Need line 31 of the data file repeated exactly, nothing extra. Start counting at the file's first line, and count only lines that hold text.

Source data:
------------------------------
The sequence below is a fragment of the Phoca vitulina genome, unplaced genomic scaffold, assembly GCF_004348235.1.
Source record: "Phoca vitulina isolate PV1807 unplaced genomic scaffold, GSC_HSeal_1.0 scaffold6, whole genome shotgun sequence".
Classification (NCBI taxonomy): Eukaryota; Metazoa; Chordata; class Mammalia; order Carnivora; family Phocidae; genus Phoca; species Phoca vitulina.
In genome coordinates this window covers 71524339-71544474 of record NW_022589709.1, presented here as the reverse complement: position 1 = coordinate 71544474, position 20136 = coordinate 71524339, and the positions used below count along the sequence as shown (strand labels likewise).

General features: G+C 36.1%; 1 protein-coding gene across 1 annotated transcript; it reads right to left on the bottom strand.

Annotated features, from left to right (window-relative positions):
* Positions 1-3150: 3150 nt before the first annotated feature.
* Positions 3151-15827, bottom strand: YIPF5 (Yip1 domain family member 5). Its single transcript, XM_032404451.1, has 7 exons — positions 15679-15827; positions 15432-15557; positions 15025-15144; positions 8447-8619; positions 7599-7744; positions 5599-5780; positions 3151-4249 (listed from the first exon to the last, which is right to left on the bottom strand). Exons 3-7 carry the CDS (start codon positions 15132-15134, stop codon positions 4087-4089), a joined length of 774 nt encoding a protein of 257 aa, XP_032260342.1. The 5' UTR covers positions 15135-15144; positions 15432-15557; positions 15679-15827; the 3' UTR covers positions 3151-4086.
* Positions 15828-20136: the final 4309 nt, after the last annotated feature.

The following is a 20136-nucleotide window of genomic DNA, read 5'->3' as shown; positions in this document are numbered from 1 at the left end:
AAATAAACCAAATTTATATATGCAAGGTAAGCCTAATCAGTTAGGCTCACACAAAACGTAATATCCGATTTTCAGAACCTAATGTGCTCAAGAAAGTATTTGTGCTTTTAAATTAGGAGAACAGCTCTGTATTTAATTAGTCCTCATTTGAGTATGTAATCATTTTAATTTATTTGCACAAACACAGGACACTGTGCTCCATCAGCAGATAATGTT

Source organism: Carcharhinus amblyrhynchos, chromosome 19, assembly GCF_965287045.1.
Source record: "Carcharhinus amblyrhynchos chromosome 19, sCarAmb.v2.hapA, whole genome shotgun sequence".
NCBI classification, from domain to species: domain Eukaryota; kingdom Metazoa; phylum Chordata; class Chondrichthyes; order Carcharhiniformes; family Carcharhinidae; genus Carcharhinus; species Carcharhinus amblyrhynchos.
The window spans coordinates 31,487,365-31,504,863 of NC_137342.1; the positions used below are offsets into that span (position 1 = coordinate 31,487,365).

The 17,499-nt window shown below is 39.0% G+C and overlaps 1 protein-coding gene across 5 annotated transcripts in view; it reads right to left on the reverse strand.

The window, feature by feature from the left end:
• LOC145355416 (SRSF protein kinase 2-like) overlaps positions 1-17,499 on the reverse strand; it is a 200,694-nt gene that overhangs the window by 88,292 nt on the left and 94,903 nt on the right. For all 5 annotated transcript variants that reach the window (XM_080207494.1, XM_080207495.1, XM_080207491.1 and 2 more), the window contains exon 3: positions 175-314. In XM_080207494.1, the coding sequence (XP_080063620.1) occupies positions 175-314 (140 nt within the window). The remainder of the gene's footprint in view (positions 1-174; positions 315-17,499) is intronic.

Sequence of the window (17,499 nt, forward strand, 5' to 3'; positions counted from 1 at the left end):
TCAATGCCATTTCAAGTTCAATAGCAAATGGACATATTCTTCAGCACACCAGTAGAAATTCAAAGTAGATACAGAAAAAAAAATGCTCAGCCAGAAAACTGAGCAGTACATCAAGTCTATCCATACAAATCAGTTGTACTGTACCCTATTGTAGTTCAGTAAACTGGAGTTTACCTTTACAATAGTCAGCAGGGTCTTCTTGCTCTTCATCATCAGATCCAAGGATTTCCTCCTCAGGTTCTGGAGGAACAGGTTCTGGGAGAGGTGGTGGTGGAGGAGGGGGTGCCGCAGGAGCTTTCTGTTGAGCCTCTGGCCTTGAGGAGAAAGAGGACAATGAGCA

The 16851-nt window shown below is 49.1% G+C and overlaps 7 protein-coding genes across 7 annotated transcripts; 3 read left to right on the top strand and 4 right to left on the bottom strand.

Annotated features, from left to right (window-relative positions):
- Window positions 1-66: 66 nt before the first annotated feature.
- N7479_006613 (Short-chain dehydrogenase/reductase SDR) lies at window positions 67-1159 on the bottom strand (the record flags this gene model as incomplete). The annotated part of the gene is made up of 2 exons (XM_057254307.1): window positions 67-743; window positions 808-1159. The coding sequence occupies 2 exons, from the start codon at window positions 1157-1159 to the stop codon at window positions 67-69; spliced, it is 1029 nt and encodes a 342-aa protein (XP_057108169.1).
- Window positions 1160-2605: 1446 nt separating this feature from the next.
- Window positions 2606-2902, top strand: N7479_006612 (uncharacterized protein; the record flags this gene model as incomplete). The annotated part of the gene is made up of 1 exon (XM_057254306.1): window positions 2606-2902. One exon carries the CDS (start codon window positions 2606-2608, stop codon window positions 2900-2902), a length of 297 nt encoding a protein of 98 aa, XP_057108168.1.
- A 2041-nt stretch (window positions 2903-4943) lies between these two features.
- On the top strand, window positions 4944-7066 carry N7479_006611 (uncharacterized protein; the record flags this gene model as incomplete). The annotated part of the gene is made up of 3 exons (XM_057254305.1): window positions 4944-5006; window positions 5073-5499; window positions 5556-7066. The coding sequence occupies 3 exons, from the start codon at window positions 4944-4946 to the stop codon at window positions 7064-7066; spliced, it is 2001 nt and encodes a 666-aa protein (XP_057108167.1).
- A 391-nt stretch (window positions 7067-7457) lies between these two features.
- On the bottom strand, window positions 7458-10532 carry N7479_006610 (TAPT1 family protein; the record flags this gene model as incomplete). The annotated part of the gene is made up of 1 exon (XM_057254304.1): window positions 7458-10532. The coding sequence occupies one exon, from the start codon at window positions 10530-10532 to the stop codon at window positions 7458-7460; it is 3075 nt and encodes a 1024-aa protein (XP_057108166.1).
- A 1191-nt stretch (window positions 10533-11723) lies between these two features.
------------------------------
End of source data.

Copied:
- A 1191-nt stretch (window positions 10533-11723) lies between these two features.